[Trigger alert: this post is a peculiar academic form of #humblebrag.]
Recently, two of my papers appeared: "Evaluating Philosophy as Exploratory Research" co-authored with Rogier de Langhe in Metaphilosophy and "The Certainty, Modality, and Grounding of Newton’s Laws" co-authored with Zvi Biener in The Monist. (The latter paper has its origin, in part, in this Digression.) On the surface, the two papers have little in common (except that I am one of the co-authors). But they are also the external marks of the vicissitudes of academic publishing in recent professional philosophy. What follows is a tale of three papers and one journal, The Monist. The Monist is an unusual journal because all the issues are, I believe, essentially special issues focused on a particular theme or topic (or person).
The story begins with The Monist, Volume 3, Issue 4 edited by the great Newton Scholar , Niccolò Guicciardini. The issue was devoted to Philosophical History of Science. That issue was inspired by Guicciardini's encounter with the work (as he explains) of Howard Stein in 2007. As it happens Stein (recall for example this post) was one of my supervisors in graduate school. Stein's approach to the history and philosophy of physics is distinctive (and not well understood by critics and admirers, but about that some other time); I am pleased to see growing interest in his work (as evinced by this fest).* Several of the papers in The Monist volume were presented at a conference in Bergamo, Spring 2009, including one of my papers ("Newton's Challenge to Philosophy.")
The Bergamo conference was one of the most joyous intellectual experiences of my life: fantastic location, brilliant papers, biographical revelations (a true view behind the sciences, as it were), and terrific ambiance (including astounding food), all of this presided over by Guicciardini a first rate scholar and a magnanimous, gentle soul. Guicciardini is the leading scholar of Newton's mathematics and its reception. The Bergamo conference was not my first invited lecture, but it was the first time I shared an invited stage with many of the scholars I had admired as a graduate student on an all expenses paid ticket (etc.). I treated it as a kind of coming out party [I did not know the term imposter syndrome yet] and rather than presenting a standard work in HPS scholarship, I decided to present a methodological paper inspired by and critical of Stein's work on Newton. (I felt secure in taking this risk because my paper was invited to the special issue.) I felt my presentation was not a disaster--I got lots of critical questions throughout the workshop; at the time I fantasized about it as a breakthrough performance. Needless to say, I enjoyed the whole experience.
I was dumbfounded when my invited paper was rejected by The Monist. It never occurred to me that could happen to an invited paper there. Admittedly, the referee was very critical, but I could not see the point of many of the criticisms (which treated my paper not as a methodological manifesto but as a contribution to scholarship). It was impossible to address the referee's criticisms and still maintain the integrity of the paper.** I sent the paper to a then-new journal HOPOS: The Journal of the International Society for the History of Philosophy of Science. There it was sent out to a excellent, albeit very critical, referees who raised a whole bunch of challenges (and also fruitfully insisted I engage with some of Ernan McMullin's work). Responding to these referees generated major improvements to the paper. I am very proud of the fact that Rose-Mary Sargent published it in the first issue of HOPOS. My only regret was that it appeared just after Ernan died, so I couldn't send it to him and elicit his reflections.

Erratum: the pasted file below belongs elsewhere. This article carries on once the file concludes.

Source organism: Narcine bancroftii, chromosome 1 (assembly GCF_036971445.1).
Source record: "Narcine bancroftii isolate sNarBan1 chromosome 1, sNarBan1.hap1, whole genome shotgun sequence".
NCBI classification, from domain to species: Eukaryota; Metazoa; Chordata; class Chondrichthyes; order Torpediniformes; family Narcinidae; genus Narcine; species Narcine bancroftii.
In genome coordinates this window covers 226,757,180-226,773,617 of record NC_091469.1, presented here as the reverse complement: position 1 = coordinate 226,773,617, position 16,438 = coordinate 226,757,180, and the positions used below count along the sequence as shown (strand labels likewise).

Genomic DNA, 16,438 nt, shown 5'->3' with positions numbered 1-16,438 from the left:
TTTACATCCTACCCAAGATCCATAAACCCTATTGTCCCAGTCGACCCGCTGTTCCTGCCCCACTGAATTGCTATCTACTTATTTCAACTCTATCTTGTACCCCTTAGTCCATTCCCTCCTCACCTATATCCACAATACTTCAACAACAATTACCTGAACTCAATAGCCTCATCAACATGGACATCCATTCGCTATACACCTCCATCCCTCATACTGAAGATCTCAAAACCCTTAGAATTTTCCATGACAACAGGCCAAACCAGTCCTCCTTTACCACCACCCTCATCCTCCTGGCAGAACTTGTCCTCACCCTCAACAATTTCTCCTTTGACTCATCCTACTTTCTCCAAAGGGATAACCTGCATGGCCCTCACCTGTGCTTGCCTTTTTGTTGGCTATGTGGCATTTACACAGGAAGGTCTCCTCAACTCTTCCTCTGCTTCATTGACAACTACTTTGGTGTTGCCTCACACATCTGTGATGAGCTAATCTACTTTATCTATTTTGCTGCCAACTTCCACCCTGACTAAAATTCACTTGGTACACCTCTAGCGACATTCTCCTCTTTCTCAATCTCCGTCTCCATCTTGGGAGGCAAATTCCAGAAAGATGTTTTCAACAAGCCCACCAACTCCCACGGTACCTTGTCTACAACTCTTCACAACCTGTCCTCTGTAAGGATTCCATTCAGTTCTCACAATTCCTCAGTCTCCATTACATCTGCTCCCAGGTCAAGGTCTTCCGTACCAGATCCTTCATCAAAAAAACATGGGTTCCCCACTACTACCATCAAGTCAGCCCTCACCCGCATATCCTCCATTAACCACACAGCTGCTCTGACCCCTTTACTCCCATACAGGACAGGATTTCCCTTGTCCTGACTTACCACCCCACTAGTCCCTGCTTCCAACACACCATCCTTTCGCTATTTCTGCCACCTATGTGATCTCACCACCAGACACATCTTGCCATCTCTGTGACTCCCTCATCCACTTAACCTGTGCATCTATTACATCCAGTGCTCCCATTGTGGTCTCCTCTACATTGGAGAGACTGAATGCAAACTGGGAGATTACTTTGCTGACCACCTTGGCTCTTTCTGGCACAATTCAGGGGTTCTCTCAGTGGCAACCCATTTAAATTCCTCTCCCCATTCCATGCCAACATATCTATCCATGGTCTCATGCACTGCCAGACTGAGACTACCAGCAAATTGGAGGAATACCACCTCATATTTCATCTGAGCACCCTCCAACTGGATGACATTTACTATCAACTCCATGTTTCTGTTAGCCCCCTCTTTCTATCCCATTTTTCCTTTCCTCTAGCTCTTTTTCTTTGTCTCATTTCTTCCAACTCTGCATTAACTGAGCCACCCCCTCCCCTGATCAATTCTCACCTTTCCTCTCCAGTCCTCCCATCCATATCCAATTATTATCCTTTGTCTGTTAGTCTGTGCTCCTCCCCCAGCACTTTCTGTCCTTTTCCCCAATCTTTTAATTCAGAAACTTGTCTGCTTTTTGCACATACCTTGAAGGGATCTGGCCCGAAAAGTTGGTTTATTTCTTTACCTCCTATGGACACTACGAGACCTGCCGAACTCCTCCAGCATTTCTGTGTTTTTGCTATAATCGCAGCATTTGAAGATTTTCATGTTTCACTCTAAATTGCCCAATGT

A few years later, by then I had become a prolific blogger, I got invited to contribute a special issue on 'Evaluating Philosophy' for, you guessed it, The Monist. I recruited Rogier to co-write it with me. Rogier was a post-doc and I figured it would help his career to have a 'top publication.'+ Moreover, I secretly hoped we would do some (agent-based) modeling in researching this paper (because Rogier had recruited me to join Complex Systems Institute in Ghent); due to time constraints that never happened, alas (and so I never became a formal philosopher. Rogier is the source behind the underlying model and if the model ever gets traction it should just be known as De Langhe-model. But I was pleased by our collaboration because (i) the model can be used to evaluate all kinds of research grant schemes and be made to apply to most scholarly disciplines [except the Arts and some of the Humanities]; (ii) within philosophy the model does not pick sides between analytic and continental philosophy (etc.); (iii) it gives the technocrats what they want without completely destroying the underlying practice.
As it happens, after we submitted our paper, I refereed at least one other paper for that special issue on 'Evaluating Philosophy.' But then silence. Eventually the editor of the special issue let me know that this issue of The Monist would be delayed due to lack of (high quality) submissions. Because Rogier needs publications to advance his career and we both wanted this paper to be discussed, we decided to submit the paper to another journal: Metaphilosophy. There our paper got caught up with their now well-publicized software problems. After much prodding on our part, and interminable delay, we were encouraged "to resend it," and they'd be "happy to begin the review." After an extremely speedy review process -- I seriously doubt it went to external reviewers -- it was accepted and for good measure, the editors of Metaphilosophy added: "This piece should generate much interest." No other editor has ever said that to me.